Nomura Chief Economist Richard Koo made a speech this weekend to George Soros’ Institute for New Economic Thinking examining what the West has to fear from the history of Japan’s struggle with a “balance sheet recession.”
The whole thing is worth watching, as Koo outlines in detail how the U.S. economy is starting to look quite a bit like the Japanese did in the 1990s, particularly in terms of a decline in demand for credit.
- 3:00 The U.S. should be seeing 3 or more bubbles with all the interest rate stimulus.
- 3:50 Bankers not lending money is front page news, but when borrowers are not borrowing its not front page, and that is where we are right now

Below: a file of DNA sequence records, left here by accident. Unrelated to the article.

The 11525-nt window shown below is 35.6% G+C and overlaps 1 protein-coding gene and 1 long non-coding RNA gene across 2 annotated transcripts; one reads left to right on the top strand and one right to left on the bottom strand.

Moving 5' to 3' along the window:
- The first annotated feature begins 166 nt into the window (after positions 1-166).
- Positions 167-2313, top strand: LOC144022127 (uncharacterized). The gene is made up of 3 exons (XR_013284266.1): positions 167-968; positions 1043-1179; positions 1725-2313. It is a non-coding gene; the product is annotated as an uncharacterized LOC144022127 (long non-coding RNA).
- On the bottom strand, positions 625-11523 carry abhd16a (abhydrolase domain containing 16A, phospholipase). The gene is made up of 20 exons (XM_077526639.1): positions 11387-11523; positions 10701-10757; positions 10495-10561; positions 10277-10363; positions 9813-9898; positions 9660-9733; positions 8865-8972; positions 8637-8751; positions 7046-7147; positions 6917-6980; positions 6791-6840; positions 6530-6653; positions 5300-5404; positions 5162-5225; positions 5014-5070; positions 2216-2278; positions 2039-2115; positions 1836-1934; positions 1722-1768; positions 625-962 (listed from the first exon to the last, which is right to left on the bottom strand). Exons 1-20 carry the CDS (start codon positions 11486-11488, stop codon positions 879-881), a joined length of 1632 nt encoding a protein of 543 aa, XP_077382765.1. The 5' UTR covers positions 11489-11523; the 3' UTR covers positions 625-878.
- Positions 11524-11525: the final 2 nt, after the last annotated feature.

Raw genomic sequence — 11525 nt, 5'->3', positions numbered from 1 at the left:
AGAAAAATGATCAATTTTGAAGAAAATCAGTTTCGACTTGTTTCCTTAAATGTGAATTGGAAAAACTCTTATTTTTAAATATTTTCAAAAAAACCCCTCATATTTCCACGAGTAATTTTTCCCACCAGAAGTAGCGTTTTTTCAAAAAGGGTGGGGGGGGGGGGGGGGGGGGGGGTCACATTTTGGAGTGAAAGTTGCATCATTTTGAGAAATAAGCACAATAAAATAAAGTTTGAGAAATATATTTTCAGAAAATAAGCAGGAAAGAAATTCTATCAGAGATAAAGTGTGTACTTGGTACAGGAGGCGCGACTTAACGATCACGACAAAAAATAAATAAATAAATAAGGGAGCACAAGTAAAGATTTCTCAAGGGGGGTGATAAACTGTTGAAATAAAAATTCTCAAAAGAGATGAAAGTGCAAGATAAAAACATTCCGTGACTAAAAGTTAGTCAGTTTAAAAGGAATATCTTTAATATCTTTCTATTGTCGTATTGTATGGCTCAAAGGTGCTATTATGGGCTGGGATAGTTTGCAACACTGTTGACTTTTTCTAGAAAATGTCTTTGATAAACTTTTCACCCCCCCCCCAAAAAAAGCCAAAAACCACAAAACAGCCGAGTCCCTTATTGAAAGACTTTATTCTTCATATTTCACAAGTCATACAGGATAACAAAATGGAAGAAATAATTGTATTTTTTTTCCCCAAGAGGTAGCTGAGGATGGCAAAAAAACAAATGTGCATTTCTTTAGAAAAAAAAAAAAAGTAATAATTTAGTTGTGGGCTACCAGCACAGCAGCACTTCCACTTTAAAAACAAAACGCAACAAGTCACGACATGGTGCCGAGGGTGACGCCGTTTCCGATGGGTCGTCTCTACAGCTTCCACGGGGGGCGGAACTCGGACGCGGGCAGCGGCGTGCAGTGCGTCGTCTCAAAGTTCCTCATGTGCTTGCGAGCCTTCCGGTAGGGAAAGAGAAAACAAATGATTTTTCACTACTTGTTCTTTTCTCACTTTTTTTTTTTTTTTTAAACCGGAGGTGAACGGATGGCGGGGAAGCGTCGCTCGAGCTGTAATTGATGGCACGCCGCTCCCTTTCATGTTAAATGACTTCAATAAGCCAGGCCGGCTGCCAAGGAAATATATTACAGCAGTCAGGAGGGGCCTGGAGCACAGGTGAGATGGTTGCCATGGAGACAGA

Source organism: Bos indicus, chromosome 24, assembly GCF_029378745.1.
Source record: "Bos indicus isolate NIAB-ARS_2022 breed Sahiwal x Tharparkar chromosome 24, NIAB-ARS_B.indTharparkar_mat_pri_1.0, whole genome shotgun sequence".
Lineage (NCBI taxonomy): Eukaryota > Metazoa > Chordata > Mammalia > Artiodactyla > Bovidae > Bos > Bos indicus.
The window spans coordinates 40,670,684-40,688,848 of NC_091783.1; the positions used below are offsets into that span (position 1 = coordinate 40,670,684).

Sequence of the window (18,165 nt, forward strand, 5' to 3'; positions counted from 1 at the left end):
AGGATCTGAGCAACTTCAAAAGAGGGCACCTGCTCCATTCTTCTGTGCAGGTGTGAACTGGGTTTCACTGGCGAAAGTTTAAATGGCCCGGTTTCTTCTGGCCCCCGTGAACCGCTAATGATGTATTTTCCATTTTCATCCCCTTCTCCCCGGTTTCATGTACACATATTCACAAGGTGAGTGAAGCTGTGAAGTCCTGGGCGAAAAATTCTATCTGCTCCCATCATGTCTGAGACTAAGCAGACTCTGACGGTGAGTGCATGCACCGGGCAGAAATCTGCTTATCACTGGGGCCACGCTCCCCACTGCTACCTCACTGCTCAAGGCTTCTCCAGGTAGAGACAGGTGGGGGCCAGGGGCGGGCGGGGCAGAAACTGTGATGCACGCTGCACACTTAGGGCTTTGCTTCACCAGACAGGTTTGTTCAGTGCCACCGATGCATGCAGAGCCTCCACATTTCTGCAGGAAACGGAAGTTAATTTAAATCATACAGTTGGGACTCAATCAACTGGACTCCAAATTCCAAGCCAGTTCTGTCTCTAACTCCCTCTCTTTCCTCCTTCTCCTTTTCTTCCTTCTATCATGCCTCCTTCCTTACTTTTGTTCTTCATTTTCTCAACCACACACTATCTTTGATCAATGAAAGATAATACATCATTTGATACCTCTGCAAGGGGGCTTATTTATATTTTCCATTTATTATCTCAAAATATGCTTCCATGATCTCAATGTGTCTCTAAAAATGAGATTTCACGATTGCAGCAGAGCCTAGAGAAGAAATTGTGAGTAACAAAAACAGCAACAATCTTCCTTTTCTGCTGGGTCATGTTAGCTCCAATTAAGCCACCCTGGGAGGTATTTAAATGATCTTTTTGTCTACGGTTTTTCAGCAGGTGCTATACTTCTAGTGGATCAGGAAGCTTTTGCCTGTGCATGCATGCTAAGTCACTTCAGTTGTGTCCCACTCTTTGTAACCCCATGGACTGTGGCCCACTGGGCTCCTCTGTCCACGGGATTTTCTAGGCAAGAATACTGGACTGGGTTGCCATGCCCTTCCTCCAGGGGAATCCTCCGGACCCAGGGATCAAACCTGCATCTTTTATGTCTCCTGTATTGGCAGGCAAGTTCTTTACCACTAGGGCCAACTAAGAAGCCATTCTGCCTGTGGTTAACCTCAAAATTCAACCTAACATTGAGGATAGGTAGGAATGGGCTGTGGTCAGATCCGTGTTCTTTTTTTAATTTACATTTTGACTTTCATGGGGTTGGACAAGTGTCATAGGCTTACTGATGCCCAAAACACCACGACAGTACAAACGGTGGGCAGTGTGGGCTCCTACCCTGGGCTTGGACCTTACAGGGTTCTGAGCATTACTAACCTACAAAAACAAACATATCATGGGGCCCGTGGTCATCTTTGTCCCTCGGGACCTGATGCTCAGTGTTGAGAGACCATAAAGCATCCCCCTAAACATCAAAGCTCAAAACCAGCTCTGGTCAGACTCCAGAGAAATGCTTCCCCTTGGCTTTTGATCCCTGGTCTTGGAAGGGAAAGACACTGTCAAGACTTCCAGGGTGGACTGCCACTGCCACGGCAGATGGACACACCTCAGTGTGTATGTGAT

- 5:00 Even with 0% interest rates, demand for funds is contracting
- 7:15 In Japan, the cash flow was significant for companies, but asset prices had collapsed, so companies chose to pay down the debt on their underwater balance sheets
- 9:55 This situation is called a “balance sheet recession;” prior to Japan, the last significant example of this is the Great Depression
Video via Infectious Greed:
Business Insider Emails & Alerts
Site highlights each day to your inbox.